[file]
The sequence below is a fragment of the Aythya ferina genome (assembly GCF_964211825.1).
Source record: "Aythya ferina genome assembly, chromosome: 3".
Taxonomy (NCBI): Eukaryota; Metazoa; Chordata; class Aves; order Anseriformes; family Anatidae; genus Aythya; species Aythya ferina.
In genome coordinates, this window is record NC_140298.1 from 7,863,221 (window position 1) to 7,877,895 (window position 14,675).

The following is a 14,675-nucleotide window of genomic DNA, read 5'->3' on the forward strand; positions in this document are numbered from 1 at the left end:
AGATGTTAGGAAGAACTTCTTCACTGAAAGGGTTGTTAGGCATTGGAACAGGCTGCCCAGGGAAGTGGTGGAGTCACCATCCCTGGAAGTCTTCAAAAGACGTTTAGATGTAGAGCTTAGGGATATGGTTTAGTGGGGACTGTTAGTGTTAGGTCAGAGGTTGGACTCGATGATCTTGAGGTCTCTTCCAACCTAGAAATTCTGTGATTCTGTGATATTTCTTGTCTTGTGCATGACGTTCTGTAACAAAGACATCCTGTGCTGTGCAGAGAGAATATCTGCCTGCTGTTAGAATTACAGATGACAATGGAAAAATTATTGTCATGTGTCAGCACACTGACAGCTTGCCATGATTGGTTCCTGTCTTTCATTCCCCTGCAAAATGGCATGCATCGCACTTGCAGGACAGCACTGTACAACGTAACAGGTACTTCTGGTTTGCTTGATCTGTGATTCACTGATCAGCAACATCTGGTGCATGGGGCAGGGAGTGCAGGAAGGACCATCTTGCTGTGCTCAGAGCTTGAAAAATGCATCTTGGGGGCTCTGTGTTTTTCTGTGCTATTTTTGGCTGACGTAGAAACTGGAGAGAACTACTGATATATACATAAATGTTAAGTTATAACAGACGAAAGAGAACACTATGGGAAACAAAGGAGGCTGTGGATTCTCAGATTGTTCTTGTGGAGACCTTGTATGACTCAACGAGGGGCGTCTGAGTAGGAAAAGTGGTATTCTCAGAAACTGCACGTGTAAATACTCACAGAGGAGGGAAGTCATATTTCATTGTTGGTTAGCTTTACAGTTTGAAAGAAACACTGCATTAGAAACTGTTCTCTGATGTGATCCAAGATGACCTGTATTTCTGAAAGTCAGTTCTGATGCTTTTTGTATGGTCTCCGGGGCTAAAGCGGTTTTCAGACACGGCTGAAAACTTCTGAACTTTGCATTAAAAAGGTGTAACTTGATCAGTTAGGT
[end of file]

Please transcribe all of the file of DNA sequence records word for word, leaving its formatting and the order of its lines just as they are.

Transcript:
The sequence below is a fragment of the Aythya ferina genome (assembly GCF_964211825.1).
Source record: "Aythya ferina genome assembly, chromosome: 3".
Taxonomy (NCBI): Eukaryota; Metazoa; Chordata; class Aves; order Anseriformes; family Anatidae; genus Aythya; species Aythya ferina.
In genome coordinates, this window is record NC_140298.1 from 7,863,221 (window position 1) to 7,877,895 (window position 14,675).

The following is a 14,675-nucleotide window of genomic DNA, read 5'->3' on the forward strand; positions in this document are numbered from 1 at the left end:
AGATGTTAGGAAGAACTTCTTCACTGAAAGGGTTGTTAGGCATTGGAACAGGCTGCCCAGGGAAGTGGTGGAGTCACCATCCCTGGAAGTCTTCAAAAGACGTTTAGATGTAGAGCTTAGGGATATGGTTTAGTGGGGACTGTTAGTGTTAGGTCAGAGGTTGGACTCGATGATCTTGAGGTCTCTTCCAACCTAGAAATTCTGTGATTCTGTGATATTTCTTGTCTTGTGCATGACGTTCTGTAACAAAGACATCCTGTGCTGTGCAGAGAGAATATCTGCCTGCTGTTAGAATTACAGATGACAATGGAAAAATTATTGTCATGTGTCAGCACACTGACAGCTTGCCATGATTGGTTCCTGTCTTTCATTCCCCTGCAAAATGGCATGCATCGCACTTGCAGGACAGCACTGTACAACGTAACAGGTACTTCTGGTTTGCTTGATCTGTGATTCACTGATCAGCAACATCTGGTGCATGGGGCAGGGAGTGCAGGAAGGACCATCTTGCTGTGCTCAGAGCTTGAAAAATGCATCTTGGGGGCTCTGTGTTTTTCTGTGCTATTTTTGGCTGACGTAGAAACTGGAGAGAACTACTGATATATACATAAATGTTAAGTTATAACAGACGAAAGAGAACACTATGGGAAACAAAGGAGGCTGTGGATTCTCAGATTGTTCTTGTGGAGACCTTGTATGACTCAACGAGGGGCGTCTGAGTAGGAAAAGTGGTATTCTCAGAAACTGCACGTGTAAATACTCACAGAGGAGGGAAGTCATATTTCATTGTTGGTTAGCTTTACAGTTTGAAAGAAACACTGCATTAGAAACTGTTCTCTGATGTGATCCAAGATGACCTGTATTTCTGAAAGTCAGTTCTGATGCTTTTTGTATGGTCTCCGGGGCTAAAGCGGTTTTCAGACACGGCTGAAAACTTCTGAACTTTGCATTAAAAAGGTGTAACTTGATCAGTTAGGT